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War Debt and the Baby Boom

  • Kai(Jackie) Zhao

    (University of Western Ontario)

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I propose a novel explanation of the postwar baby boom in the U.S. I argue that the dramatic drop in the government debt-GDP ratio after WWII was an important cause of the baby boom. The debt-GDP ratio peaked at 108% in 1946, and it dropped dramatically in the following two decades. The ratio was only 28% in 1970. Simultaneously, the U.S. experienced a massive baby boom. I propose a causal link between these two phenomena. My theory emphasizes two mechanisms. First, a drop in the debt-GDP ratio affects fertility by changing the tax burden of different generations: it raises the current income tax rate and implies lower tax burden on children in the future. A higher current income tax rate raises fertility by lowering after-tax wage and therefore the opportunity cost of child-rearing (when the cost of child-rearing involves parental time). A lower tax burden on children in the future raises the children's lifetime utility, which also raises current fertility if parents have Barro-Becker type preferences (the children's utility is included in the parents' utility function). The second mechanism works via the capital-labor ratio. Government debt (internal debt) has crowding out effect on aggregate capital (see Diamond (1965)). Therefore, a drop in the debt-GDP ratio boosts the aggregate capital level and raises the capital-labor ratio, which in turn implies higher wage rates and lower interest rates in the future. Lower interest rates raise fertility by inducing parents to substitute their old-age savings for children. Higher wage rates raise children's utility, thus raising fertility. These two mechanisms worked together and contributed to the postwar baby boom in the U.S.. My theory is also consistent with an interesting cross-sectional property of the baby boom: the size of the baby boom was much larger among richer households. Given the progressivity of the income tax system, richer households share a proportionally larger part of the tax burden. Therefore, the first mechanism described above should have larger effects for richer households, generating a comparatively larger baby boom among them. The quantitative exercise shows that the model can explain 47% of the baby boom, and it also matches the cross-sectional properties of the baby boom well.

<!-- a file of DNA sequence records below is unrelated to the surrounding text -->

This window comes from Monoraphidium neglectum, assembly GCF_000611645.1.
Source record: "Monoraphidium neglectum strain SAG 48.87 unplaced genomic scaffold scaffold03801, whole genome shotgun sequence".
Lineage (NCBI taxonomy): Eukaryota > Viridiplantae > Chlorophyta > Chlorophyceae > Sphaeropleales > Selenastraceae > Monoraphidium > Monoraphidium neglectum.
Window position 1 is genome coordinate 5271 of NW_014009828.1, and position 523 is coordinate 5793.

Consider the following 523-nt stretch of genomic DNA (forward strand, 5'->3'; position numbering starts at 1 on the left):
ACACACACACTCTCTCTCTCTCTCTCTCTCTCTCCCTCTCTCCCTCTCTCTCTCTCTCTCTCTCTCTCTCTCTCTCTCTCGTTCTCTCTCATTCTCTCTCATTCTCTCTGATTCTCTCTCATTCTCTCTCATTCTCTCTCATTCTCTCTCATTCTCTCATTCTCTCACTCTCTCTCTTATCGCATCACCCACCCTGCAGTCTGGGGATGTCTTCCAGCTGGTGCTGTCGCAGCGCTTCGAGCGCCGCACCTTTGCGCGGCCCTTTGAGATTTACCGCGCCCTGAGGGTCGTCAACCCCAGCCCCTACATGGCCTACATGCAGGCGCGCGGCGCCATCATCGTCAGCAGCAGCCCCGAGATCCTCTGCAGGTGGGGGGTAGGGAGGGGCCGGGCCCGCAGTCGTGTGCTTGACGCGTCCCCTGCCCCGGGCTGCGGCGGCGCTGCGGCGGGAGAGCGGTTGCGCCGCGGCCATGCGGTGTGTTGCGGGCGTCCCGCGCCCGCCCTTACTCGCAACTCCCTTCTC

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Paper provided by Society for Economic Dynamics in its series 2009 Meeting Papers with number 856.

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Date of creation: 2009
Date of revision:
Handle: RePEc:red:sed009:856
Contact details of provider: Postal: Society for Economic Dynamics Marina Azzimonti Department of Economics Stonybrook University 10 Nicolls Road Stonybrook NY 11790 USA
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  1. Lapan, Harvey E. & Enders, Walter, 1990. "Endogenous Fertility, Ricardian Equivalence and Debt Management Policy," Staff General Research Papers 10814, Iowa State University, Department of Economics.
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  10. David E. Wildasin, 1989. "Non-Neutrallity of Debt with Endogenous Fertility," Discussion Paper Serie A 241, University of Bonn, Germany.
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  14. Larry E. Jones & Alice Schoonbroodt, 2010. "Complements Versus Substitutes And Trends In Fertility Choice In Dynastic Models," International Economic Review, Department of Economics, University of Pennsylvania and Osaka University Institute of Social and Economic Research Association, vol. 51(3), pages 671-699, 08.
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